Jason Richardson: Chris Keane/Icon SMI
On Wednesday morning, Jason Richardson underwent exploratory surgery on his right knee. Fortunately, nothing significant was found, so he's expected to require just a week or so to recover from Wednesday's procedure.
J-Rich played 82 games last season, but he was dinged up the previous three seasons, and missed 31 games during his last run with the Warriors (2006-07). The combination of a sore knee, a shaky injury history and the presence of coach Larry Brown should make you a bit nervous if you own J-Rich.
Brown has limited the fantasy value of dozens of players over the years, and it's clear he's affected J-Rich early on this season. Richardson was a top-20 player in the second half of last season, but he's only averaging only 17.6 points after averaging 24.8 following last season's All-Star break, 15.9 shots (19.2) and 1.6 threes (3.2).
Richardson's too talented to not produce well, regardless, but there's nearly no chance he matches last season's finish under Brown this time.
The addition of Elton Brand to the 76ers' lineup was supposed to catapult them into contention in the Eastern Conference, but so far, they've lost three of their last four games and sit in fourth place in their division at 3-5.
It's very early on this season, so they have plenty of time to gel and make a push, but it's clear they still are feeling each other out -- something we see directly in fantasy terms.
Consider that Brand, who has averaged over 20 points per game on his career, is averaging just 15.8 thus far, and Andre Iguodala, who averaged just under 20 points per game last season, is averaging 12.4.
I recommend targeting both in trades right now, since their owners have to be seriously concerned about the poor scoring.
Once they get used to playing with each other, the scoring will come, though. I expect Brand to get his scoring up close to 20 ppg, and Iggy should get up to 18 or so.
In the meantime, both players have been contributing in most other categories: Iggy nearly triple-doubled twice in his last three games, has at least two steals in four of his last six, and has a trey in each of his last three contests; Brand has nine blocks in his last two games, and he's averaging 10.5 boards and 48 percent from the field. Get them while you can.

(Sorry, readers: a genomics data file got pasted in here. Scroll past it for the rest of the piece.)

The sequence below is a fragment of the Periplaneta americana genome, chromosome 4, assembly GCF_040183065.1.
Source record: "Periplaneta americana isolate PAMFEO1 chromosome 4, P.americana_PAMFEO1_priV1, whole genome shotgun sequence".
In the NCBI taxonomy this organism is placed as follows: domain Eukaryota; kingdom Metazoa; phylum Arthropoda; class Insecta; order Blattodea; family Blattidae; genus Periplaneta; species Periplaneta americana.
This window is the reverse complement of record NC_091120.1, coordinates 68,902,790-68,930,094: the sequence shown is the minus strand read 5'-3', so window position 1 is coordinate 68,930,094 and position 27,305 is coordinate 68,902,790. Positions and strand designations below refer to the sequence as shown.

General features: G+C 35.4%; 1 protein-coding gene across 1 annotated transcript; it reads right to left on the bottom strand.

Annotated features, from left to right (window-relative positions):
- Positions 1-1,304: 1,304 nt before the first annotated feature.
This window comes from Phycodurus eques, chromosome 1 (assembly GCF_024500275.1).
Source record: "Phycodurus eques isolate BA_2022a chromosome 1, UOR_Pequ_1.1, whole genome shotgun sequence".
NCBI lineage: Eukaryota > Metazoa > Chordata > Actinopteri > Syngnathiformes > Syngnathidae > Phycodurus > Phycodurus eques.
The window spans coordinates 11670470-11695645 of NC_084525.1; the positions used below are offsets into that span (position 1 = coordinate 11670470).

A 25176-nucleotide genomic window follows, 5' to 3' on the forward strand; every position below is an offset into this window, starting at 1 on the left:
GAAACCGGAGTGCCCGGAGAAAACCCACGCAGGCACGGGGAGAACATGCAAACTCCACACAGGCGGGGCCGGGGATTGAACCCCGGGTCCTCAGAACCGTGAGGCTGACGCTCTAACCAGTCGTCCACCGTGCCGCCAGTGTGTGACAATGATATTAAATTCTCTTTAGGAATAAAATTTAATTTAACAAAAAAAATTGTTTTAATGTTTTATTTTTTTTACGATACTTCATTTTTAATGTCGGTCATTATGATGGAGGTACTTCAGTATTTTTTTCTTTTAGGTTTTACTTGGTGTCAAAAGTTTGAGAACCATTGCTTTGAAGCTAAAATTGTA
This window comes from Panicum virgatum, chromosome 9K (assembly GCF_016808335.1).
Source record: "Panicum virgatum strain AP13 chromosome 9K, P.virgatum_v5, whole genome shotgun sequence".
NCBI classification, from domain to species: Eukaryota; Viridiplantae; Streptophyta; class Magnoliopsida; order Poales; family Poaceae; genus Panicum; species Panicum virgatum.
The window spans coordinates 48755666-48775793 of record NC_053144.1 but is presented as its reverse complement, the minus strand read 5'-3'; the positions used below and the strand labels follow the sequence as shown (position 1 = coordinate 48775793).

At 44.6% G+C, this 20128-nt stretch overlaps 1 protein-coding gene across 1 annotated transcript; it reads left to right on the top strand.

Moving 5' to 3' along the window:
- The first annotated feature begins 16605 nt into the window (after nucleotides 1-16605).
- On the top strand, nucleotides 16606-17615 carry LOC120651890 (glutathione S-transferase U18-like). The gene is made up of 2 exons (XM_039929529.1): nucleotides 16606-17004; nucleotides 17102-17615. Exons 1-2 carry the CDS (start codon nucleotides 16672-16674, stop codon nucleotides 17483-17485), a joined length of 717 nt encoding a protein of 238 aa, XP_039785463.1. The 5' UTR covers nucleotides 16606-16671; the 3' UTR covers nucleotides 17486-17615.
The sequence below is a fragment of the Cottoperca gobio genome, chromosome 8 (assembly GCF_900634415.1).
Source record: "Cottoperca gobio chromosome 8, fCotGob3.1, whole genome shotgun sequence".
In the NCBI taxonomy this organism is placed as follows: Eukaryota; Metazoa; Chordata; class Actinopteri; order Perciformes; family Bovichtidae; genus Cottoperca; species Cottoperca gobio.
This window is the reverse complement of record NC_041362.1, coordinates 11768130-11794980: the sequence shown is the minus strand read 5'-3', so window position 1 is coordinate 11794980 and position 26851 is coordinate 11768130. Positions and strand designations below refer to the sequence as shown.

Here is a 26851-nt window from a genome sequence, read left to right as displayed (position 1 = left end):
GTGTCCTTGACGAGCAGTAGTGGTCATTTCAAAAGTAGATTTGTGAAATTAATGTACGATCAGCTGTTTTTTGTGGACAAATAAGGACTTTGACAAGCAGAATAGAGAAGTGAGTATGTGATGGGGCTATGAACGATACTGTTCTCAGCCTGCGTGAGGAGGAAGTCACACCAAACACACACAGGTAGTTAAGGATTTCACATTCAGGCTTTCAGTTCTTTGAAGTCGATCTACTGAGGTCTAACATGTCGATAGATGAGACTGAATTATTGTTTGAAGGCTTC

I rarely recommend drafting rookies in fantasy basketball. Typically, any player talented enough to make a splash in his first campaign will get drafted too early due to name recognition. The result usually is that he doesn't perform up to his draft spot, even if he plays well. On top of that, most of the time, rookies come with huge up-and-down swings, and for guards, an abysmal field-goal percentage.
However, Derrick Rose is one of the rare rookies whom I really targeted coming into this season, and thus far, I couldn't have asked for more.
He's currently averaging 18.8 points, 5.3 assists, 4.6 boards, while shooting 46.8 from the floor and 84.2 from the charity stripe.
The physical assets Rose brings to the hardwood are very real: amazing speed, strength, agility and athleticism. But it's his game acumen that brings it all together. He's very adept as a point guard, knowing when to dish the ball, when to take it to the rack and when to pull up for a jumper.
I'd love to see his defense pick up -- he's averaging only one steal per game -- but Rose is here to stay, so don't be afraid to add him to your roster for the long haul.
Nenê: Jed Jacobsohn/Getty Images
You'd be hard pressed to find a better success story early on this season than Nenê. Here's a guy who has flashed his great potential since first arriving in the Association during the '02-03 campaign, but whose body has continually failed him.
From knee surgeries to last year's battle with testicular cancer, Nenê's had trouble just staying on the hardwood. His games-played totals the past four years look like this: 55, 1, 64, 16.
But with Marcus Camby's departure during the offseason, starter's minutes have been doled out to a healthy Nenê, and the results have been stellar: 15.6 points per game, 8.9 rebounds, 1.4 steals and 2.0 blocks, while hitting a whopping 67.2 percent of his field-goal attempts.
So long as he can stay out of the infirmary, Nenê should continue to produce similar numbers. Obviously, with his lengthy history of injuries, the odds are stacked against him, but so far, so good.
Speaking of injury-prone players, it's clearly going to be a while until we can get a legit read on what Greg Oden can contribute as a professional basketball player. Oden got back into the mix Wednesday night after being sidelined since spraining his foot in the season opener.
Of course, the No. 1 overall pick in '07 missed all of last season due to knee surgery, which leaves him a complete unknown at this point.
He played 16 minutes off the bench last night and managed to block two shots. The blocks are the one thing we know will come if Oden can ever keep himself on the hardwood. I really don't expect much in the way of scoring this season, though, since the Trail Blazers have plenty of scoring options.
I'm confident that a healthy Oden could average a double-double with three blocks this season, but don't set your expectations much higher than that. And considering the mammoth size of his 7-foot body, he could end up with a Nene-like medical record. If you're a Blazers fan, just keep your fingers crossed and hope for the best.
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